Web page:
Another issue I noticed is related to the speakers. If you play a song via the Apple's Music app, all's well. But if the speakers have powered down to conserve battery, and you, for example, send an email, instead of hearing the expected "swoosh" sound, the first time, you'll hear a click. That's the speakers waking up again. It's a minor issue, but something to note lest you think there may be a problem.
With a MacBook, the guts of the machine are below the keyboard, and the LCD display is fairly light. However, with the Brydge, you have the entire weight on the iPad and all its innards hanging behind the keyboard. That produces a different kind of feel. It's not particularly bad, but one does have to be a little more careful handling the combo unit to take that shifted center of gravity into account. For example, if resting far out on your knees and you release your wrists, it could topple backwards, overboard.
The Aluminum Brydge weighs 1.3 lbs, so the total system weight with a Wi-Fi iPad 4 is 2.74 lbs. The two together are about 19 mm thick. The thickest part of my MBA is about 17 mm.Prior to this review, I was using an iLuv Flexi Gel case for my iPad 3. This case has to be be removed, exposing the aluminum back of the iPad. I don't like that. However, it might be possible to cut out parts of that case so that the case will still protect most of the back of the iPad and still allow the iPad to slide into the shims. That would also add a little bit of weight to the iPad and affect the balance of the system even more. Plus it would look awful when the iPad is removed from the Brydge. Perhaps there is an opportunity here for a custom designed gel case.
Two rubber shims on the wrist rest area keep the iPad's display away from keyboard's keys and finger oil when closed. A MacBook style cutout on leading edge helps grip the iPad when opening. (See the side by side photo with my MBA further above.)
A small four page Quick Start guide accompanies the Brydge in the box. There is a full manual available online. Despite the capabilities and the cost associated with a device like this, it really is easy to use and the manual reflects that. The packaging, shown above, is sturdy and descriptive.
Models, Pricing and Availability
Since the initial announcement, Brydge has developed two models. There is a black polycarbonate model which sells for US$150 and is called the Brydge. The original aluminum model, the Brydge+, sells for $210. The developer says that the aluminum is the same kind that Apple uses. Also, note that neither Brydge works with the iPad 1.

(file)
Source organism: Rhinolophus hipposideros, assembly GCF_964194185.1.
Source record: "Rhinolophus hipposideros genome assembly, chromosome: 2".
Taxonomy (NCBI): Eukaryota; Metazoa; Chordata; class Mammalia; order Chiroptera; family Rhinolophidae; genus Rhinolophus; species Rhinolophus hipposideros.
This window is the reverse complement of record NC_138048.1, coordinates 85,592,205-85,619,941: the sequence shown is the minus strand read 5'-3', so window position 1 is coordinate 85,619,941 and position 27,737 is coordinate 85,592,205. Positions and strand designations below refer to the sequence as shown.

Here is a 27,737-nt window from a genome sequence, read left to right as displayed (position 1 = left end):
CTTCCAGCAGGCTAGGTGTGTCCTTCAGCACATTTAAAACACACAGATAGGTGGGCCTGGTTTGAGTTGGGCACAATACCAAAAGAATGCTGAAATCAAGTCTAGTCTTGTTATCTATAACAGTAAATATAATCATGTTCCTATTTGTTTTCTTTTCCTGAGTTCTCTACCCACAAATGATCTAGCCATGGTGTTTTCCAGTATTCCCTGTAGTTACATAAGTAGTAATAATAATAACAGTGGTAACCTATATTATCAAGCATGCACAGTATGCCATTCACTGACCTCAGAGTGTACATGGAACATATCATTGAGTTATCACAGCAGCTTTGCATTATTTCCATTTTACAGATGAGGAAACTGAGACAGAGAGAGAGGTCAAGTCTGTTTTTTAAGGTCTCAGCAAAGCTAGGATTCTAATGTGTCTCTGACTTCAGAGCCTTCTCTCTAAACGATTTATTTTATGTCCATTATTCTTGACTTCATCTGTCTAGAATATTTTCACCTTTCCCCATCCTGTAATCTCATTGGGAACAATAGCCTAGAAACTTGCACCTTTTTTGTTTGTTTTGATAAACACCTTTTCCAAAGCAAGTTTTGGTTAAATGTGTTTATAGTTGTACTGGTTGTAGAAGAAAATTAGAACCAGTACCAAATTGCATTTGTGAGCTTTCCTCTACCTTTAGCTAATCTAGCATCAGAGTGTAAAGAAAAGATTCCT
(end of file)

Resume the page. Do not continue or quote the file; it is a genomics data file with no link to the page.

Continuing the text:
The company is now accepting pre-orders from the public, and the official launch is December 1st. All pre-orders are guaranteed to arrive before Christmas.
This product is drop-dead gorgeous. (I reviewed the aluminum model.) If you have a need to protect your iPad's display on travel, write notes and travel reports, or even if you're soon on a plane to Saint Croix to write a novel on the beach, you will want a Brydge.
The materials, the fit and finish, the power switch/LED, the design and the keyboard are all first-rate. The whole system is a joy to hold and use.
The unit is thoughtfully designed so that it can grow with you. The new hinge design is designed to accomodate, as best as possible, future 9.7-inch iPads -- so it won't become obsolete quickly.
I think the pricing is spot on, and reflects the above mentioned design, quality and materials.
In my own case, as a writer, I can appreciate how one can be writing a major document and then, in a few seconds, undock, and be able to treat the iPad as a pure tablet for other purposes. In fact, several pages of notes for this review were composed on the iPad/Brydge+ with UX Write and then edited for publication on my iMac. As I mentioned above, not everyone needs to work this way, but for those who do and want some serious quality, the Brydge is a godsend and a delight. I predict that many of you will want one, without a doubt, for Christmas.
[UPDATE 4 Feb 2013. As can be seen in the comments below, several customers have had order fulfillment problems. One of the founders of Brydge.com told me that they've hired a new customer service representative -- who can be reached at firstname.lastname@example.org . Please keep us all informed, here in the comments, how that interaction goes.]